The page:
A wide-spread circle of friends and acquaintances will receive with feelings of the most poignant regret the intelligence of the death of the Hon. Ephraim H. Foster which took place on Wednesday night at 11 o’clock at the residence, in this vicinity, of his brother-in-law, William Nichol. From the pen of one, familiarly acquaintee with his public character and private worth, we hope soon to be able to publish a suitable tribute to the memory of this distinguished citizen of Tennessee.
MEETING OF THE BOARD OF MAYOR AND ALDERMEN
At a meeting of the Board of Mayor and Alderman held on the morning of the 7th September, the following preamble and resolutions were unanimously adopted:
WHEREAS, this Board having received the sad intelligence of the death of the Hon. E. H. Foster, who during an eventful life has been closely identified with the interests of Nashville and whose high social character and public services have won the admiration and esteem of this whole community. Therefore:
RESOLVED, That as an evidence of the high esteem in which the deceased was held by this Board, the Mayor and Aldermen will attend his funeral on tomorrow morning from the First Presbyterian Church at 10 o’clock, A. M.
RESOLVED, That the citizens generally, be invited to participate in the solemn ceremonies and as evidence of the common regret, it be recommended that business be suspended from 9 to 12 o’clock and that the bells of the city be tolled.
RESOLVED, that this preamble and resolutions be published in the city papers. E. A. Raworth, Recorder
September 9, 1854
The Honorable Ephraim H. Foster died on Wednesday evening at the residence of William Nichol, Esq. in the neighborhood of Nashville. He had been suffering for several months from a chronic disease which all the skill of his physicians could not subdue and the pain of which he bore, with heroic firmness and courage; his nerves were greatly shattered by acute and painful attacks on his system but his mind remained clear and unclouded to the close of his life. He received until his death, with grateful recognition and softened feelings, the visits of his numerous friends and the unwearied attentions of his family and physicians.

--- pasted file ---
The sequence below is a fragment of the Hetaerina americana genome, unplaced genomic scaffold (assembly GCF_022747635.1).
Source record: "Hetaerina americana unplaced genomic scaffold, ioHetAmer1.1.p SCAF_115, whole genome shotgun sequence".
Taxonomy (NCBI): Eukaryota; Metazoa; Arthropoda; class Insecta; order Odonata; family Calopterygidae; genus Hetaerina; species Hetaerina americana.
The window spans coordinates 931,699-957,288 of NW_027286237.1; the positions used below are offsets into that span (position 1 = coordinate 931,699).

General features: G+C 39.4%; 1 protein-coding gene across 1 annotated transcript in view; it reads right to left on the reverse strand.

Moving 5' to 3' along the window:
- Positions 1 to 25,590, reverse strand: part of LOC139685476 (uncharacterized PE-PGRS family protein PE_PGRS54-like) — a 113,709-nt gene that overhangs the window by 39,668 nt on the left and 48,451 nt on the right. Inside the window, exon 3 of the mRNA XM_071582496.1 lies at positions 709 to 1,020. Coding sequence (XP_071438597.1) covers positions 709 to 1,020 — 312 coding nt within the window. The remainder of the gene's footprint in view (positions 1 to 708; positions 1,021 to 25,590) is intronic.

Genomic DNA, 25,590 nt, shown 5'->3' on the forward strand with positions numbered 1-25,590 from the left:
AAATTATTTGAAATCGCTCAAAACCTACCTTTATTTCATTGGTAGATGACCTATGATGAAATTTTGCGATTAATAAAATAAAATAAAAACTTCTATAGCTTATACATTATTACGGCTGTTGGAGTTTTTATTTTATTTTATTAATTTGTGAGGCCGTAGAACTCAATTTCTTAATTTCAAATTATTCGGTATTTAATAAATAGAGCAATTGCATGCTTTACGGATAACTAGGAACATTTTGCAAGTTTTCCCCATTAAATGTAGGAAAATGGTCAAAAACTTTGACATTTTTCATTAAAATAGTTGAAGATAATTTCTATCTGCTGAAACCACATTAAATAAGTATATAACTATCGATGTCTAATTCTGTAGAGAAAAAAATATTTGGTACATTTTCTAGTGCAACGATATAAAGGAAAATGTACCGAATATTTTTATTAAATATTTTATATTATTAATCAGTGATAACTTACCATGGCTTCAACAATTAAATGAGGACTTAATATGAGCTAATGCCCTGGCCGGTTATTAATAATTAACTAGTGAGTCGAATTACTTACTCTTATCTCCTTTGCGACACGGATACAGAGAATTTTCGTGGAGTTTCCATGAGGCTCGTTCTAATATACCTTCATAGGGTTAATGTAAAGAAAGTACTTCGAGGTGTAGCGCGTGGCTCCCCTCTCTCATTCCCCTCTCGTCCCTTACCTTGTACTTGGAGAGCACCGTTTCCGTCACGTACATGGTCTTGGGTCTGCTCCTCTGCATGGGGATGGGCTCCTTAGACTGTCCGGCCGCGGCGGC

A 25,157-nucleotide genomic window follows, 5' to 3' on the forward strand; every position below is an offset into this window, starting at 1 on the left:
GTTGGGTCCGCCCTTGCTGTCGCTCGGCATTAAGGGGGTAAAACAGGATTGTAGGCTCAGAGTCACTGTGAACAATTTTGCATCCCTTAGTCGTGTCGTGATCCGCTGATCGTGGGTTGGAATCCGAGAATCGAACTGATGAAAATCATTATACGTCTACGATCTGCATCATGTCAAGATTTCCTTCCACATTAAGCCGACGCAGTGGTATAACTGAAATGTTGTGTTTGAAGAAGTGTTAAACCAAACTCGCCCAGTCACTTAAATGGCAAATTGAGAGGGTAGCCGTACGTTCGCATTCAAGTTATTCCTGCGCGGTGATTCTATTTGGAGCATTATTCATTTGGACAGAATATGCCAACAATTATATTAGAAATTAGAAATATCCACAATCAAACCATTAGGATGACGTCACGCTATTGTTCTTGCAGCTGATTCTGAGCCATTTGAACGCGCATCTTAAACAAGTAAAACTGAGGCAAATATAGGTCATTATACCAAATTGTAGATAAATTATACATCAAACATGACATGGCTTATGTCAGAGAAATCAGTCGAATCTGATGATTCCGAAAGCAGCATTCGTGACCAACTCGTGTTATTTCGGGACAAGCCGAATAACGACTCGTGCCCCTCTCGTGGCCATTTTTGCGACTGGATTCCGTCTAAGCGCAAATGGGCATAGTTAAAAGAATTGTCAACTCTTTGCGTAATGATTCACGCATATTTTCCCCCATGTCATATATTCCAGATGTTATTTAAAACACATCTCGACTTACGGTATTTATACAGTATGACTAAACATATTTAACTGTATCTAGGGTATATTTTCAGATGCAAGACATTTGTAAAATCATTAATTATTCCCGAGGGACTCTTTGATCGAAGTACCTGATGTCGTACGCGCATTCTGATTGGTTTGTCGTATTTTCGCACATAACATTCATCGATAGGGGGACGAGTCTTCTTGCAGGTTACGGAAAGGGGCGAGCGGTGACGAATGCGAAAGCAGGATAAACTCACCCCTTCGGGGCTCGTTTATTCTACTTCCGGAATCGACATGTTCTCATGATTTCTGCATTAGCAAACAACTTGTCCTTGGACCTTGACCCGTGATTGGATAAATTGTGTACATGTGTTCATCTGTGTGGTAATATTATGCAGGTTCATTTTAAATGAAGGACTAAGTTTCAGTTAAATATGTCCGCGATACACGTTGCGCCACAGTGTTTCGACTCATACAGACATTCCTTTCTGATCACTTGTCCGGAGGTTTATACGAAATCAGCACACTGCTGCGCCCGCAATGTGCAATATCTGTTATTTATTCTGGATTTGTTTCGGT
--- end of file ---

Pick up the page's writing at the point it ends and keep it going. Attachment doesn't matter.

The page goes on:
The news of the death of Col. Foster will carry with it a pang of regret to thousands of persons scattered over the Southern and Western portions of the Union. His long residence in Nashville, his prominent position in his profession and in the Council of the Union, his unbounded hospitality, the kindly aid which he always extended, more especially to the young, his open, frank and fearless bearing accompanied as it was with the blandest and most courteous demeanour, won for him troops of friends who will mourn his untimely dissolution.
It would be impossible, in the brief limits of a newspaper article and upon so sudden a call, to do full justice, either to the history or character of the distinguished dead and he has been so long and prominently before the people of Tennessee that perhaps nothing more is necessary than a brief recapitulation of the leading events of his life. He was born on the 17th of September 1794 in the State of Kentucky and came soon after with his parents to what was then the small village of Nashville. After receiving the limited advantages of education which were then attainable in our section of the State, he was at the early age of eighteen, about to enter upon the study of the law when at the call of his county, he enlisted as a volunteer in a company of “rifles” that were then forming to join Gen. Jackson in his invasion of the Creek nation.